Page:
private HttpProvider: HttpProvider,
                private loading: LoadingProvider,
                private photoViewer: PhotoViewer) {

        this.titolo = "Last week";
        this.todayDate = new Date();
        this.pastDates = [];

        //This works ONLY if i use this annotation..
        //this.data = [] will not work
        this.data = [ {}, {}, {}, {}, {}, {}, {} ];

        loading.showLoading();
        this.getAPOD(7);
        loading.hideLoading();
    }

    showFullScreenImage(hdUrl){
        this.photoViewer.show(hdUrl);
    }

    getAPOD(days){
        //fill the past dates in the array
        for (var _i = 0; _i < days; _i++) {
            this.pastDates.push(this.todayDate.setDate(this.todayDate.getDate() - 1));
        }

        //fill the data array with APOD data according to past dates
        for (let $i in this.pastDates){
            this.HttpProvider.getSpecificAPOD(this.pastDates[$i])
                .subscribe(data => {
                    this.data[$i] = data;
                });
        }
    }
}

http.ts ( i use these 2 methods to retrieve data from the API )

    //get APOD data from a specific date
    getSpecificAPOD(date) {
        return this.http.get('https://api.nasa.gov/planetary/apod?api_key='+this.APIkey+'&date='+this.formatDate(date))
            .map(res => res)
            .catch(error => Observable.throw(error.json() || 'Server Error'));
    }

    //converts from number(nr of seconds) to date(YYYY-MM-DD)
    public formatDate(date: number):string {
        let d = new Date(date),
            month = '' + (d.getMonth() + 1),
            day = '' + d.getDate(),
            year = d.getFullYear();

        if (month.length < 2) month = '0' + month;
        if (day.length < 2) day = '0' + day;

        return [year, month, day].join('-');
    }

This works at the moment but my mail goal was to implement a setting to edit how many days of data you want to show in this page, so the this.data array size should be dynamic and using this kind of notation won’t work.

#19

Push isn’t “pushing” stuff in my array in the correct order so i can’t use it. Why is this happening? I thought push would add the new element to the tail of the array.

If push worked correctly it would fix all my problems, i can declare this:
this.data = [];
and use this

for (let $i in this.pastDates){
            this.HttpProvider.getSpecificAPOD(this.pastDates[$i])
                .subscribe(data => {
                    this.data.push(data);
                });
        }

and this is the problem i’m talking about:
CORRECT DATE ORDER (data[$i]=*)
correct
WRONG DATE ORDER (push)
wrong

#20

@Fieel you could use 2 arrays. One can have undefined objects inside it and you use it to put the objects in the correct order, and then use another one that you use in your html without the undefined objects, filtering the defined ones from the first array:

Change the following:

.subscribe(data => {
    this.data[$i] = data;
});

into:

.subscribe(data => {
    this.orderedData[$i] = data;
    this.data = this.orderedData.filter(item => !!item);
});

and declare the attributes in your class/component:

private orderedData: T[] = [];
public data: T[] = []; // use this in your html, as you are already using
1 Like
#21

@lucasbasquerotto nice, it’s working! I’d love to understand what i just did though, i’m not familiar with these notations:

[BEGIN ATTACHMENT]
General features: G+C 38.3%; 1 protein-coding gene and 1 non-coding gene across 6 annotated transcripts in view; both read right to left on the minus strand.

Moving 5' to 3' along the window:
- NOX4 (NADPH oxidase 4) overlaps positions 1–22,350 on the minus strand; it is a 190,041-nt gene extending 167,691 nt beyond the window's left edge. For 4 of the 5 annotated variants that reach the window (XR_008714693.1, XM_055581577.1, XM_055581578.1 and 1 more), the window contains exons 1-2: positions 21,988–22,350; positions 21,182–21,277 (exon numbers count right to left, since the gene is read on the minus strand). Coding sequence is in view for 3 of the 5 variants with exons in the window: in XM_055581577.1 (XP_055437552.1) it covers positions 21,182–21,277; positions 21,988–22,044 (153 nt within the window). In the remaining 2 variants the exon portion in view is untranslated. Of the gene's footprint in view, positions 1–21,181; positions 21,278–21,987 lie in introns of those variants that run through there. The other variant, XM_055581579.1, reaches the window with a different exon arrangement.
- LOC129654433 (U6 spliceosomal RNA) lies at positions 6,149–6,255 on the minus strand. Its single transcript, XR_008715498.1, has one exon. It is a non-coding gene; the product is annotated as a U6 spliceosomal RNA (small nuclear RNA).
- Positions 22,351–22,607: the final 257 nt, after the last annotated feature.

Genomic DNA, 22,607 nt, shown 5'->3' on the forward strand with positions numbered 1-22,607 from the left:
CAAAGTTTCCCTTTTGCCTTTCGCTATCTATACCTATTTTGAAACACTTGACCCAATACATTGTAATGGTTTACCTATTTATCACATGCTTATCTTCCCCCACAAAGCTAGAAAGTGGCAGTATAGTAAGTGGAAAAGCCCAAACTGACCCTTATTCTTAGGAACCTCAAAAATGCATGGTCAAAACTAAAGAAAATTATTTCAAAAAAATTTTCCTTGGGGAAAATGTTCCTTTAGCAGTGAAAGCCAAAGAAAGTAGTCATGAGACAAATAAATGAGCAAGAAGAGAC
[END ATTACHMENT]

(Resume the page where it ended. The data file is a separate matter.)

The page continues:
private orderedData: T[] = [];
this.data = this.orderedData.filter(item => !!item);

i started using typescript for the first time with Ionic, this might be the cause…

#22

Incidentally, date-fns provides a format function that would eliminate the need for you to deal with all the gnarliness of formatDate().

1 Like
#23

Thanks @rapropos, i’ll see if it’s convenient to implement the library!

@lucasbasquerotto now that i used that weird notation i can’t build for android anymore! When i run ionic cordova build android i get these errors

            Cannot find name 'T'.

      L32:  private orderedData: T[] = [];
      L33:  public data: T[] = []; // use this in your html, as you are already using

#24

@Fieel T is just the type of object, it could be some interface, like Item, SomeObjectType, it could be any:

private orderedData: any[] = [];
public data: any[] = []

or just:

private orderedData = [];
public data = []

But I advise to use interfaces insteady of any to make the code more legible.

2 Likes
#25

Okay, well, looks like i need to understand how to properly use typescript before asking more questions here.

Thank you so much!

#26

@Fieel About this code:

this.data = this.orderedData.filter(item => !!item);

This applies Array.filter to create a new array with only the defined items in orderedData.

Because orderedData has objects or undefined as items, if it is an object the value !!item will be true and if it is undefined it will be false.

Javascript objects when used in boolean contexts are seen as true, but when a context needs a real boolean object, you can just use !! before it (negation of negation) resulting in the original value as a real boolean, otherwise you could receive typescript errors about incorrect type (if you used filter(item => item) it would work in javascript, but in typescript it would be a type error).

Update

Now that I tried, filter(item => item) seems to work too (I don’t know if the problem happened only in previous versions of typescript, or if I was just mistaken).

Update 2

It seems it was an error in older versions, but not now:

#27

What I think I would do in this situation is to move all the scheduling logic into the provider. I always try to design providers so that they give pages exactly what they want, instead of making the pages cobble stuff together from pieces exposed by the provider. With that viewpoint in mind, I’m thinking something like this: (untested and needs better error handling, though)

interface Payload {
  // idk what goes in here
}

interface DayRecord {
  when: Date;
  displayWhen: string;
  payload: Payload;
}

declare function require(mn: string): any;
let format = require('date-fns/format');
let addDays = require('date-fns/addDays');

export class Provider {
  getDay(day: Date): Observable<DayRecord> {
    return this.getSpecificAPOD(day).pipe(
      map((apod) => {
        return {
          when: day,
          displayWhen: format(day, "YYYY-MM-DD"),
          payload: apod,
        };
      }));
    }

  getDays(starting: Date, ndays: number): Observable<DayRecord[]> {
    return forkJoin(range(0, ndays).pipe(
      mergeMap((doff) => this.getDay(addDays(starting, doff)))));
  }
}
1 Like
#28

Thanks for useful answer. That’s worked for me.

#29

Thank You, You are right.